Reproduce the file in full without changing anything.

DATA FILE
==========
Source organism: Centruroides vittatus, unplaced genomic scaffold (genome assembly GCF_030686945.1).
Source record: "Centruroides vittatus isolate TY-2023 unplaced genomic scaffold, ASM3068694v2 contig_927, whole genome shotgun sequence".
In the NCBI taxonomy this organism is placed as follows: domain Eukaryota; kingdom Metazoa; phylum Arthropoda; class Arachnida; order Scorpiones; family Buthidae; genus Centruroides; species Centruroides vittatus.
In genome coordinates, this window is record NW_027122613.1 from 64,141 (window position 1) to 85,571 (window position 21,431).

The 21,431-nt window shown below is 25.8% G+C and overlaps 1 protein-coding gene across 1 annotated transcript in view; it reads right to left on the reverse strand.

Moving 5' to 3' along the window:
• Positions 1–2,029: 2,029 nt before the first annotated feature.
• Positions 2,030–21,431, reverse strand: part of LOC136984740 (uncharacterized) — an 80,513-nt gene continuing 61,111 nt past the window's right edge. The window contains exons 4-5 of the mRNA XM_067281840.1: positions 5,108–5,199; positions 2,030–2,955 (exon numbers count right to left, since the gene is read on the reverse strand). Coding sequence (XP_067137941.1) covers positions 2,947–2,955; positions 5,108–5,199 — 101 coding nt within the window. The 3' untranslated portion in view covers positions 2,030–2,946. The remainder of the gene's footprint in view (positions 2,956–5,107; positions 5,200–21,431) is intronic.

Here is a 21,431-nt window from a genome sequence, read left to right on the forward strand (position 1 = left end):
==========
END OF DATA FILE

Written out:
Source organism: Centruroides vittatus, unplaced genomic scaffold (genome assembly GCF_030686945.1).
Source record: "Centruroides vittatus isolate TY-2023 unplaced genomic scaffold, ASM3068694v2 contig_927, whole genome shotgun sequence".
In the NCBI taxonomy this organism is placed as follows: domain Eukaryota; kingdom Metazoa; phylum Arthropoda; class Arachnida; order Scorpiones; family Buthidae; genus Centruroides; species Centruroides vittatus.
In genome coordinates, this window is record NW_027122613.1 from 64,141 (window position 1) to 85,571 (window position 21,431).

The 21,431-nt window shown below is 25.8% G+C and overlaps 1 protein-coding gene across 1 annotated transcript in view; it reads right to left on the reverse strand.

Moving 5' to 3' along the window:
• Positions 1–2,029: 2,029 nt before the first annotated feature.
• Positions 2,030–21,431, reverse strand: part of LOC136984740 (uncharacterized) — an 80,513-nt gene continuing 61,111 nt past the window's right edge. The window contains exons 4-5 of the mRNA XM_067281840.1: positions 5,108–5,199; positions 2,030–2,955 (exon numbers count right to left, since the gene is read on the reverse strand). Coding sequence (XP_067137941.1) covers positions 2,947–2,955; positions 5,108–5,199 — 101 coding nt within the window. The 3' untranslated portion in view covers positions 2,030–2,946. The remainder of the gene's footprint in view (positions 2,956–5,107; positions 5,200–21,431) is intronic.

Here is a 21,431-nt window from a genome sequence, read left to right on the forward strand (position 1 = left end):